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The Osterhout Free Library

71 South Franklin Street
Wilkes-Barre, PA 18701

History of the Library:

When prominent merchant and real estate magnate Isaac Smith Osterhout died in 1882, he willed a substantial portion of his estate for the establishment of a free public library. In 1887, the board of directors hired Melvil Dewey, creator of the Dewey decimal system, to act as an advisor. Dewey recommended that the board buy the First Presbyterian Church, an edifice built in 1849, and use it for approximately 10 years until permanent arrangements could be made.

As it happened, this became the permanent arrangement. The Gothic architecture of the church proved quite suitable for a library. It was decided to use the former Sunday School room as a reference section. With its large fireplace and oak woodwork, it was thought to have the ambience of a fine public library.

The library trustees hired Hannah Packard James to be the first head librarian and assigned her the task of organizing and preparing the library for its grand opening. The original library collection (approximately 10,000 volumes) consisted of books from Osterhout's personal collection, part of the Atheneum (a local subscription library), and 9,500 volumes purchased from Charles Scribner and Sons. The Osterhout Free Library finally opened its doors to the public on January 29th, 1889 and was one of the first libraries in Northeastern Pennsylvania.

Early achievements included the opening of one of the first children's departments in the country in 1904. A stack wing was added in 1908, a two-story addition in 1966 and the Ken L. Pollock Children's Wing in 1982.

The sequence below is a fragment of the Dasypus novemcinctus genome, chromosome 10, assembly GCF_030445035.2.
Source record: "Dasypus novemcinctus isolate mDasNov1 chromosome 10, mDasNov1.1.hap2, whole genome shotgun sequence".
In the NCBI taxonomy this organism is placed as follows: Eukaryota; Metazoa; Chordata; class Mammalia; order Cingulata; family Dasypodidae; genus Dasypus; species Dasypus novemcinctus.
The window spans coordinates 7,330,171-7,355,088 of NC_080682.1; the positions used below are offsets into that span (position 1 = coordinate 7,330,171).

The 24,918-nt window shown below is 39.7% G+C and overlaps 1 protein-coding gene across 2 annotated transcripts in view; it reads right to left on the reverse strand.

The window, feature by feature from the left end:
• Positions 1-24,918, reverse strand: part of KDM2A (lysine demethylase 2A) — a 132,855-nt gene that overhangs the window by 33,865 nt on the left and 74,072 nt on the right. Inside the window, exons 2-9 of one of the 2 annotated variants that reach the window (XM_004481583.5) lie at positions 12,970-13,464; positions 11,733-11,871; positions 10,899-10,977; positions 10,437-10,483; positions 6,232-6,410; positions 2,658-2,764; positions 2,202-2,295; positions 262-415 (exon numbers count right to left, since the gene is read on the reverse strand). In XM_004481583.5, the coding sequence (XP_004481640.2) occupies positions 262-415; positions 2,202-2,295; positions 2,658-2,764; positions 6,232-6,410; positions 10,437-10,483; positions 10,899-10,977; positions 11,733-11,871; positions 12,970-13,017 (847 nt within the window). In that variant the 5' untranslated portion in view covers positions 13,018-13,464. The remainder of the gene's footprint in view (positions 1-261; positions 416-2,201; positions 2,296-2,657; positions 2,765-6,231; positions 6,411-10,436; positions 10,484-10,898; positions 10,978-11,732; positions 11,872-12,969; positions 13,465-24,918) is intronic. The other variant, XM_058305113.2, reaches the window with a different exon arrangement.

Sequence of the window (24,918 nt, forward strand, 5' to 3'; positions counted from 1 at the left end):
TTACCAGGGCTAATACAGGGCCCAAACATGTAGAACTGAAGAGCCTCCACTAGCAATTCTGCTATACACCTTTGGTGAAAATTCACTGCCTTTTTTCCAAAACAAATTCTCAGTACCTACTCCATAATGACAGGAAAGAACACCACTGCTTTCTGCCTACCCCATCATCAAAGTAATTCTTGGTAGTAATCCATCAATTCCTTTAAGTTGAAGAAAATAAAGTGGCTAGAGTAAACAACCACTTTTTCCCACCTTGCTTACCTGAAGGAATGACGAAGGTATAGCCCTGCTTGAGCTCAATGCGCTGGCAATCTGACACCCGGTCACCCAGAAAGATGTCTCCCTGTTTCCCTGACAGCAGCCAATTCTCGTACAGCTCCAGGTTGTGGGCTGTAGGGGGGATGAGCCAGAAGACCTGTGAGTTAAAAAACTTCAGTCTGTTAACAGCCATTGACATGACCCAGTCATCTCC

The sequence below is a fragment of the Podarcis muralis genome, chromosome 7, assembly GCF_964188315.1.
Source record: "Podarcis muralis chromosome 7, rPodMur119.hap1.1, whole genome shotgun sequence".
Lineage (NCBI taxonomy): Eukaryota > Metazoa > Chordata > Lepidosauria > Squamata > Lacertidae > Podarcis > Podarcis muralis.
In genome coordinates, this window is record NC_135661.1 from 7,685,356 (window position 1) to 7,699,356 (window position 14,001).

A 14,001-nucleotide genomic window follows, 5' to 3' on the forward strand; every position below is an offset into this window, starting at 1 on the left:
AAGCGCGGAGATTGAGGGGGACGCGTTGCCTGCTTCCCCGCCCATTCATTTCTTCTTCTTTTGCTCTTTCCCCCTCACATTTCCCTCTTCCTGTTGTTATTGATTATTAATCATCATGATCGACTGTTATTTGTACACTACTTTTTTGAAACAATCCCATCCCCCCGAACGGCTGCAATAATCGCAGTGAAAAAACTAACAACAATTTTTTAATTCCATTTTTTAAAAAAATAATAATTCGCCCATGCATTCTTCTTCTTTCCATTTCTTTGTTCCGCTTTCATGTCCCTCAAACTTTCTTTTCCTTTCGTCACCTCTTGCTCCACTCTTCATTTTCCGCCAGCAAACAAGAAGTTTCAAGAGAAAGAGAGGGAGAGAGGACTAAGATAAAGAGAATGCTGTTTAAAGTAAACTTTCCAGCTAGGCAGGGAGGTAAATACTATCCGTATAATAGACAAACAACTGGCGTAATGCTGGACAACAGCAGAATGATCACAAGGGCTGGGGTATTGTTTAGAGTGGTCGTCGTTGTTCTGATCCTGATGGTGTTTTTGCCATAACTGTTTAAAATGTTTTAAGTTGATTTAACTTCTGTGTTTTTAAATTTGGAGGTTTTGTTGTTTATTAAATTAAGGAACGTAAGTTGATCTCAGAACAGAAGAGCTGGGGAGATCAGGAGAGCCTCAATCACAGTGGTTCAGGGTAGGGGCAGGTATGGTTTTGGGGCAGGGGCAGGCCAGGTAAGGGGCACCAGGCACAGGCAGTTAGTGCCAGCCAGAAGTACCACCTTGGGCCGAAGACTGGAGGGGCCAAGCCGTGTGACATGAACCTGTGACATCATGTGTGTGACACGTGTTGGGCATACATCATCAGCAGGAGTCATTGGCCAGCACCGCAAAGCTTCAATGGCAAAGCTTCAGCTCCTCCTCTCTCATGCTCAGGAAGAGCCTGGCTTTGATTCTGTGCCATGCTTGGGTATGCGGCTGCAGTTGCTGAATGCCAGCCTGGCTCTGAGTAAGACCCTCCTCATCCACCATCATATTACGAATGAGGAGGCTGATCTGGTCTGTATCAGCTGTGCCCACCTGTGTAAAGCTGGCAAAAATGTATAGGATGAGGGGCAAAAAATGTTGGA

In the flood caused by Hurricane Agnes in 1972, the library lost more than 69,000 books as well as all its magazines and newspapers. A massive recovery effort was launched and by 1975 the book collection had been rebuilt to 124,000 volumes.

The library recently reopened after extensive renovations. The former reference department has been converted into a pleasant reading room with volumes of fiction lining the walls. Walls have been freshly painted, new furnishings installed, and additional equipment provided. Automation has replaced the cumbersome card catalogs, and banks of computers enable patrons to access the collection more rapidly.

Videotapes, compact discs and audiocassettes have supplemented books for loan. As an information center, the library has had to enlarge its collection to provide materials in media other than print. Internet service is also available and anyone is free to surf the Net for business or pleasure.

The Osterhout Free Library has always served as a hub of information through the years. With an ever-expanding range of services, it will continue to do so in the upcoming millennium.


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